Since releasing their self titled debut back in 2008, relative unknown prog band Diagonal have undergone a significant change. In the four years leading to their second release “The Second Mechanism”, Diagonal saw bassist Daniel Pomlett and keyboard and vocalist Alex Crispin leave the ranks, and the band continue on as a more conservative five piece. With this change, the band have also diverted to a somewhat more focused musical formula, albeit with still a rather eclectic sound.
Mostly an instrumental piece (vocals only really prominent on the lengthier track ‘Hulks’), “The Second Mechanism” shows a range which draws from Psychedelia, jazz and early prog rock bands; all sides of which are done with real proficiency and clarity. On a technical level this is very well done, with an abundance of textures and multi layered passages which show off all sides quite effectively. The mood of songs changes quite frequently as well, moving (as just one example between joyous sax laden parts through to a darker, synth heavy passage.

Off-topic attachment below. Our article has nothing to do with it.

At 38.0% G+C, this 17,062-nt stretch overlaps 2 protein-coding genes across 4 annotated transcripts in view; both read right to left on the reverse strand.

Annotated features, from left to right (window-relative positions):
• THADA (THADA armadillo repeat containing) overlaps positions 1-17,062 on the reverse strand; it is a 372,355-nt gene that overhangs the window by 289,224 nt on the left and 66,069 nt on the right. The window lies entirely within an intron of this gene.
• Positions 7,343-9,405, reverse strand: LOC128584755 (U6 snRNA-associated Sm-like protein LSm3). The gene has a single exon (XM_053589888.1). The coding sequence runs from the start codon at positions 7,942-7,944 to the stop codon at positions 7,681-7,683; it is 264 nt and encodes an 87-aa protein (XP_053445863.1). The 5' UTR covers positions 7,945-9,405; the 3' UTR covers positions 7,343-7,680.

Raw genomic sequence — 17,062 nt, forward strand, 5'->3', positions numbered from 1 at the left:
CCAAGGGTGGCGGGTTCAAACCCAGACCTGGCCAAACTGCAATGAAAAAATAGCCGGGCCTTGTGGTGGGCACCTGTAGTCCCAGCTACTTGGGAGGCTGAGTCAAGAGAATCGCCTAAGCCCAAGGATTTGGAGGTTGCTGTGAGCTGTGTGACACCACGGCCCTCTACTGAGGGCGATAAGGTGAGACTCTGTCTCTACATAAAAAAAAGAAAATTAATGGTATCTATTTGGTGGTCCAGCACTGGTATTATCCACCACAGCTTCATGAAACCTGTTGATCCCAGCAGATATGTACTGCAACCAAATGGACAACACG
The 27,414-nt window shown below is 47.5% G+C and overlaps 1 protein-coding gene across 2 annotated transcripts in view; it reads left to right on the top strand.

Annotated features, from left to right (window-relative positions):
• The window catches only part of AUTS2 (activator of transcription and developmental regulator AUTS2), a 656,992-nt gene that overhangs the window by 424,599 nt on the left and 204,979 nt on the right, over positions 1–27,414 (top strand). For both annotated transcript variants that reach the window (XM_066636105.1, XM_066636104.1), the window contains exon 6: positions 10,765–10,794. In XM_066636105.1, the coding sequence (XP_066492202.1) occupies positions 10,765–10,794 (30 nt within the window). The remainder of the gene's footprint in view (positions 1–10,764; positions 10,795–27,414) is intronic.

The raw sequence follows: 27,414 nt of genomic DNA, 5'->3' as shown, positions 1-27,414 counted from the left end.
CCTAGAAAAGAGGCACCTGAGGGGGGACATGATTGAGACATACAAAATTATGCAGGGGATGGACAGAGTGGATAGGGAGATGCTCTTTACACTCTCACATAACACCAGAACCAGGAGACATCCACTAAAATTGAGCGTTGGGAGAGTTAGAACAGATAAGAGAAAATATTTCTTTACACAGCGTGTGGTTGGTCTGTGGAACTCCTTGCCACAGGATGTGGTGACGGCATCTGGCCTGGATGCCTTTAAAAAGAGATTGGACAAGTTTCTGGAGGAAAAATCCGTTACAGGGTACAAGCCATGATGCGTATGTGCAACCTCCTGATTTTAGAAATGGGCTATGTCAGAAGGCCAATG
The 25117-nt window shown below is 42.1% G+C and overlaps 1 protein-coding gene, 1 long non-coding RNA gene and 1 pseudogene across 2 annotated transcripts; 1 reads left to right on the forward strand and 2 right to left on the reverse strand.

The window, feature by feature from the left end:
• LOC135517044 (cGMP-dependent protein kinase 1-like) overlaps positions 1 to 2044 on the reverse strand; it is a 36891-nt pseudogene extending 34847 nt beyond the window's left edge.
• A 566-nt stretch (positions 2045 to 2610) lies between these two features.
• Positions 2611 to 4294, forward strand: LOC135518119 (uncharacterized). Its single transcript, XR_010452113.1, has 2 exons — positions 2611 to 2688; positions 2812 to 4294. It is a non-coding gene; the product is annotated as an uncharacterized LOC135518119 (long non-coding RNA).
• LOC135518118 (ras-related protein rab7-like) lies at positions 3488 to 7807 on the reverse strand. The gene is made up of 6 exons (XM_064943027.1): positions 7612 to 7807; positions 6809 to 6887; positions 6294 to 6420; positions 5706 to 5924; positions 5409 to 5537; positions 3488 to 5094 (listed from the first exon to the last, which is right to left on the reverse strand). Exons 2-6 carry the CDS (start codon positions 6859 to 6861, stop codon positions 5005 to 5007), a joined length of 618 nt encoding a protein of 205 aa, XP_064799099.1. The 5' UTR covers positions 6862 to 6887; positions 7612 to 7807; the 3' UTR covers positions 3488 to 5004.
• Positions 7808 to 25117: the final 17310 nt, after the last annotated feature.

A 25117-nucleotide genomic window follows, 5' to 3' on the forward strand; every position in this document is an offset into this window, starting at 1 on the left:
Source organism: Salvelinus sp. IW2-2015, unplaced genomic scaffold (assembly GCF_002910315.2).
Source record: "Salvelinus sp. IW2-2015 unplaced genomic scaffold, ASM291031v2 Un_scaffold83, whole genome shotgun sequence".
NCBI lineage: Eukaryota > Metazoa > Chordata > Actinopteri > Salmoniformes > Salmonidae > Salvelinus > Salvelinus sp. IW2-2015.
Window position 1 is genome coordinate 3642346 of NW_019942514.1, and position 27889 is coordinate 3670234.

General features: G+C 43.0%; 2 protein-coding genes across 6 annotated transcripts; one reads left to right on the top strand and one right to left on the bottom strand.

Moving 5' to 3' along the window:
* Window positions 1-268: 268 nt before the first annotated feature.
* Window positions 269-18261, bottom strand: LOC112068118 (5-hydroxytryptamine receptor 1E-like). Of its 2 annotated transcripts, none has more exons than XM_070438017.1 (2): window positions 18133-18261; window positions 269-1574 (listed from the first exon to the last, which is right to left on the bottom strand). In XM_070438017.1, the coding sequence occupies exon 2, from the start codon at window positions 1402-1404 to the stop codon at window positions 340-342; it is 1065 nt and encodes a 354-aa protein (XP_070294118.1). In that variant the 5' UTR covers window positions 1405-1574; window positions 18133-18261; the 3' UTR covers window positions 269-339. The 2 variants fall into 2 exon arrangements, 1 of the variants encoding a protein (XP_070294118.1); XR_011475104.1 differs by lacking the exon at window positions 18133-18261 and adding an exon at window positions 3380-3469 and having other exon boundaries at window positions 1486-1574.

On this technical level “The Second Mechanism” is quite impressive, but the problem is that it pretty much just feels like a technical exercise. It just doesn’t feel like it is trying to draw you in on any emotional level; rather it merely feels like they are showing off in a sense.
With an unquestionably strong sense of musicianship on display, “The Second Mechanism” is a very good example of showing the tight and varied, even near eccentric musicianship that such bands can create. Sadly, Diagonal fail to portray the real emotional side and a real connection to them. Instead “The Second Mechanism” feels more like just a musical exhibition.